What are JavaScript source maps?

Open the dev tools on this page, and you’ll see it executes a strange source.jimscript file. It’s basically English, but you can step through and debug it:

But what on earth is JimScript, and how does the browser know how to execute it? Nowadays, when you use the browser dev tools to debug JavaScript, it lies to you about what it’s actually running. This is due to a feature called “source maps”. Here’s a 5 minute intro to the web feature.

First, and rather insanely, the specification for this major browser feature is a random deleted Google Docs document. So instead, we must learn by example.

When a browser loads a JavaScript file, it looks for a source map for that file. You can set this with an X-SourceMap header, or more commonly, with a comment in the JavaScript file itself, like this:

function main(x) {
  const result = x*2;
  console.log(result);
}
main(3);
//# sourceMappingURL=./generated.js.map

That comment can go anywhere in the file, but at the end is idiomatic. The URL can be a relative URL, which is interpreted relative to the URL of the JavaScript. The idiom seems to be to keep the map URL next to the JavaScript URL, e.g. the map for https://foo.com/scripts/main.js is typically hosted at https://foo.com/scripts/main.js.map. The idiomatic file extension is .map, but the browser doesn’t care. The browser doesn’t even care about Content-Type for this resource. And the browser doesn’t respect CORS or anything; you can set //# sourceMappingURL=https://google.com/, and the browser will happily load that page and give you a syntax error when trying to parse it as a source map.

The source map is JSON format and will look something like this:

{
  "version":3,
  "sources":["source.jimscript"],
  "names":["main"],
  "mappings":"CAECA;CACAA;CACAA;;CAEA",
  "file":"generated.js"
}

Clearly, the mappings is the mysterious magic. But I won’t go into the syntax here; instead we just need to understand the content. For that, we can use the source-map library, which exposes a parser and a generator for source maps. This will read a source map and print a less mysterious representation:

const { readFileSync } = require('fs');
const { SourceMapConsumer } = require('source-map');
(async () => {
  await SourceMapConsumer.with(
    JSON.parse(readFileSync('./generated.js.map')), 
    null, 
    consumer => consumer.eachMapping(console.log)
  );
})();

We get:

$ node parse.js
Mapping {
  generatedLine: 1,
  generatedColumn: 1,
  lastGeneratedColumn: null,
  source: 'source.jimscript',
  originalLine: 3,
  originalColumn: 1,
  name: 'main'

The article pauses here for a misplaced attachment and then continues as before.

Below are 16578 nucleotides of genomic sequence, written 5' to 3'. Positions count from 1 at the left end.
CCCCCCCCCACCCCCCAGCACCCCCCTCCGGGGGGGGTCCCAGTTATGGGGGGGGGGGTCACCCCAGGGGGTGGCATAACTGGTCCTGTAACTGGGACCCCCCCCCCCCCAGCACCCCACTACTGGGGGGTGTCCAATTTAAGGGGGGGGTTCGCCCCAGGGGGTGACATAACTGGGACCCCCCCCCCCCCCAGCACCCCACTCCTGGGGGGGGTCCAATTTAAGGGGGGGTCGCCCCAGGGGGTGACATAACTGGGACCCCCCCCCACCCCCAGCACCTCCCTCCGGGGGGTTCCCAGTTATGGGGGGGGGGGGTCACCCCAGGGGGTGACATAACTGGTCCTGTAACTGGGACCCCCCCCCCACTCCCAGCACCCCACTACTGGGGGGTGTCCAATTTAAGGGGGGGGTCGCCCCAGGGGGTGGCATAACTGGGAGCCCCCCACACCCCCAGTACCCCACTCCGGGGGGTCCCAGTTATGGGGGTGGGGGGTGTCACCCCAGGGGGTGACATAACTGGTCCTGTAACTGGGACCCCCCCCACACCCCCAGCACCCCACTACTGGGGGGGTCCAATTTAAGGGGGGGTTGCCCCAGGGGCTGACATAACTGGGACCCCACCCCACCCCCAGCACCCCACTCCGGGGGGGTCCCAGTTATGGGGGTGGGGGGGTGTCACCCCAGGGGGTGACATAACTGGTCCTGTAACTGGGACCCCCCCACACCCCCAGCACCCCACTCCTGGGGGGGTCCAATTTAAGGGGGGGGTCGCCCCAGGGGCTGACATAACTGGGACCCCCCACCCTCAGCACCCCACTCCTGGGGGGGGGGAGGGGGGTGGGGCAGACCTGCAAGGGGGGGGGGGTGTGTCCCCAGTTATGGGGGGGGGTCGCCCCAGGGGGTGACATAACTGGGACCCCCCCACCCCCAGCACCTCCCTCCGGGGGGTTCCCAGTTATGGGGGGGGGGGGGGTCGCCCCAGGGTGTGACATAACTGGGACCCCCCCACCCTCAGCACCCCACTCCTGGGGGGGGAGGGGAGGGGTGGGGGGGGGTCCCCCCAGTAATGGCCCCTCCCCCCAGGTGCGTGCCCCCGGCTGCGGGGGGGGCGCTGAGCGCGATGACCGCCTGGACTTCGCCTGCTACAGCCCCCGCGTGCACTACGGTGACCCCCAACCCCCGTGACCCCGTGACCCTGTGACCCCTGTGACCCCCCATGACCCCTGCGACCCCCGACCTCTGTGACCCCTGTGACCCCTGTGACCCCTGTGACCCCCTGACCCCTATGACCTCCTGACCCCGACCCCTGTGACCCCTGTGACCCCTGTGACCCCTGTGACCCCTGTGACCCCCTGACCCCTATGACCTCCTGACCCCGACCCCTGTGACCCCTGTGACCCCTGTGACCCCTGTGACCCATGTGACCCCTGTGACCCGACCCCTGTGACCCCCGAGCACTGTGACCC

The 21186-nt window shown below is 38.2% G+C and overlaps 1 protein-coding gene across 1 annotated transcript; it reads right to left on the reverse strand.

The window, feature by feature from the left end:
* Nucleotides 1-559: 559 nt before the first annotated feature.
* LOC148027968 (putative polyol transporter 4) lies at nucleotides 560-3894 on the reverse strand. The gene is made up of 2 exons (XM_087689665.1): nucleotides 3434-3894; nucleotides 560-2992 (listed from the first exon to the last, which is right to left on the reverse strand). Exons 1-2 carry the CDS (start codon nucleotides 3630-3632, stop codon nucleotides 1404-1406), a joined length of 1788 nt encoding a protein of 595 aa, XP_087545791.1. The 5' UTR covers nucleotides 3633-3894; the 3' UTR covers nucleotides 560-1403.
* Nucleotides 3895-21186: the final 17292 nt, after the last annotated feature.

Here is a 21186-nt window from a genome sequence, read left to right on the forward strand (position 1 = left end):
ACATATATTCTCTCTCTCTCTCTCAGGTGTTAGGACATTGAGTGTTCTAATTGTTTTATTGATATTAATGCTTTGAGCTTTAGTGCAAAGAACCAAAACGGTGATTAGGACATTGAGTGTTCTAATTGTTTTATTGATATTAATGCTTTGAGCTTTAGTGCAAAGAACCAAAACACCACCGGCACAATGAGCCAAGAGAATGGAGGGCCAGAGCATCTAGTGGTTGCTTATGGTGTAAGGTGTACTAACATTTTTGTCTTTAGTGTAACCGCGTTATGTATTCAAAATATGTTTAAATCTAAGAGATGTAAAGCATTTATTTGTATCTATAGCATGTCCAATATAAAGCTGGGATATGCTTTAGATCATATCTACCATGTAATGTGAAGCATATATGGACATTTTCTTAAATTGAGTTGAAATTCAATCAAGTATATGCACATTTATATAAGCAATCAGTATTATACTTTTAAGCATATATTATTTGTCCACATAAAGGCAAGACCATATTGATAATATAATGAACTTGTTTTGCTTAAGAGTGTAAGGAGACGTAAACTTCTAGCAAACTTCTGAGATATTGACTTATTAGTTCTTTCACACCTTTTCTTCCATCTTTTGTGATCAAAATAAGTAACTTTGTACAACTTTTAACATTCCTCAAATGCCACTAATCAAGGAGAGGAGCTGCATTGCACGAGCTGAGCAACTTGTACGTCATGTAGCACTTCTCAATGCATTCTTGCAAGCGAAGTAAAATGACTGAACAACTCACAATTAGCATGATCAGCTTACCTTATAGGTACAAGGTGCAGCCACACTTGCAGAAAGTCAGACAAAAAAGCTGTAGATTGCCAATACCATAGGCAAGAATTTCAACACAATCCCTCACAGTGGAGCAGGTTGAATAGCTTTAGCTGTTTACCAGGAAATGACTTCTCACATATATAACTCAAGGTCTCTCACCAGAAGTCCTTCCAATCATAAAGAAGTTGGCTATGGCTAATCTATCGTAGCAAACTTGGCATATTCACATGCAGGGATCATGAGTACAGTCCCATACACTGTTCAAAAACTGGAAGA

}
Mapping {
  generatedLine: 2,
  generatedColumn: 1,
  lastGeneratedColumn: null,
  source: 'source.jimscript',
  originalLine: 4,
  originalColumn: 1,
  name: 'main'
}
Mapping {
  generatedLine: 3,
  generatedColumn: 1,
  lastGeneratedColumn: null,
  source: 'source.jimscript',
  originalLine: 5,
  originalColumn: 1,
  name: 'main'
}
Mapping {
  generatedLine: 5,
  generatedColumn: 1,
  lastGeneratedColumn: null,
  source: 'source.jimscript',
  originalLine: 7,
  originalColumn: 1,
  name: null
}

So the source map is basically a series of statements of the form:

The characters starting at generatedLine:generatedColumn of the generated file come from originalLine:originalColumn of the source source, where it had the name name.

Importantly, the mappings are from the generated file back to the original source files. They are not mappings from source files to generated files. When you place a breakpoint in a source file using dev tools, the browser has to try to reverse the mapping, to find a reasonable breakpoint in the generated JavaScript. But a given position in a source file might not have any equivalent position in a generated file. Or it might have multiple positions in the generated file!

Note that each mapping only defines a starting index. The ending index is implicitly defined by the start of the next mapping.

We learn from the source map that our file was generated from a source.jimscript file (at least in part; a generated file can have many sources). That source file is referenced with a relative URL, from which the browser downloads the source file. (Alternatively, the source map can specify sourcesContent, which dumps the entire source into the source map file. Either way, your entire source code is exposed.)

Lots of compilers generate source maps. For example, TypeScript will generate a source map with:

$ npx tsc --sourceMap --outDir dist src/main.ts
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